Christmas ‘Oldies’ Dominate Holiday Platter Selections
NEW YORK — As Thanksgiving faded into memory last week, many of the country’s top deejays turned to their yuletide singles and albums and began to do their Christmas hoppin’ early.
One result of this fast-off-the mark action with holiday songs was a flurry of sales action across the country for both new and old Christmas platters. Record
industry sources felt that the action was developing “faster than last year,” largely as a result of the early promotion.
Among oldies moving in the singles field were Bing Crosby’s durable Decca waxing of “White Christmas“; as much a Christmas feature as sidewalk Santas, currently just a single notch under the “Hot 100” list.
Also oldie-but-active were David Seville and the Chipmunks‘ Liberty waxing of “Rudolph, the Red-Nosed Reindeer,” “The Chipmunk Song” and “Alvin’s Harmonica.” Back on radio station turntables was the Harry Simeone Chorale’s “Little Drummer Boy,” on 20th Fox; Bobby Helms’ “Jingle Bell Rock,” on Decca, and Brenda Lee’s “Rockin’ Around The Christmas Tree.”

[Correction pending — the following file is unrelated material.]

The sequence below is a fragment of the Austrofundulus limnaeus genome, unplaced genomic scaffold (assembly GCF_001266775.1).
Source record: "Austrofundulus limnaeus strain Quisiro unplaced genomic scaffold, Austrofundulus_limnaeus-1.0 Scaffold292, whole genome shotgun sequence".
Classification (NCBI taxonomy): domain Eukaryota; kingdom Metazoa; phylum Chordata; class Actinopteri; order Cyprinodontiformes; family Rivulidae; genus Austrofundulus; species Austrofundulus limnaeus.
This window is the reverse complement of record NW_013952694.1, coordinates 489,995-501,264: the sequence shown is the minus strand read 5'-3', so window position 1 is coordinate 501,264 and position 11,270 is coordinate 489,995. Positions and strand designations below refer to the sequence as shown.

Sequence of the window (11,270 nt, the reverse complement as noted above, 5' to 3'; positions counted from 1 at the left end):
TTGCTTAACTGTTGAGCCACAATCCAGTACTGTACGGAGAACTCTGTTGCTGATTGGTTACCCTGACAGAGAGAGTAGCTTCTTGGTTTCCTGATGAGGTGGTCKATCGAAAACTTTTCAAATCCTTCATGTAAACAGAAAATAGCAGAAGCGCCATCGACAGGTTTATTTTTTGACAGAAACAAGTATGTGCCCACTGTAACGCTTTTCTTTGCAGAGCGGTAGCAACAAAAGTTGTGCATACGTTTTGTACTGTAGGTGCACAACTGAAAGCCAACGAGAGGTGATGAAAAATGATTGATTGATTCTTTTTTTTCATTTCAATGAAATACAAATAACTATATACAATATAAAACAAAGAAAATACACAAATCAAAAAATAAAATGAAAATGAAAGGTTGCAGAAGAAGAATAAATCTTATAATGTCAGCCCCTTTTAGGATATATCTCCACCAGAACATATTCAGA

No New Stuff Yet
There weren’t a whole lot of new Christmas singles yet anyway, and only a few were developing action. Among the strongest were Ray Stevens‘ “Santa Claus Is Watching You,” and the Simeone Chorale’s “Do You Hear What I Hear?” Both on Mercury. In the album field, there was even stronger emphasis on established artists and material. An album developing action – thanks to a growing amount of radio exposure for various tracks – was the Philadelphia Orchestra’s “The Glorious Sounds Of Christmas.”
Mitch On Hand
Other Christmas albums on the move included Columbia’s “Holiday Sing Along With Mitch,” Johnny Mathis’ “Merry Christmas” and Ray Conniff’s “We Wish You a Merry Christmas.” RCA Victor’s “Elvis’ Christmas Album” was moving up also, as was Bing Crosby’s new waxing for Warner Bros. Bobby Vee, whose “Merry Christmas” album on Liberty was developing action, was a virtual newcomer to the circle of established album artists scoring Christmas sales.
The Christmas sweepstakes isn’t over yet, by any means. More Christmas records are due to be released, and stations are not yet really in the swing of full blast of Christmas programming.
However, it didn’t appear likely last week that the Christmas oldies were going to be displaced radically by new yuletide releases. END
(Information and news source: Billboard; December 8, 1962)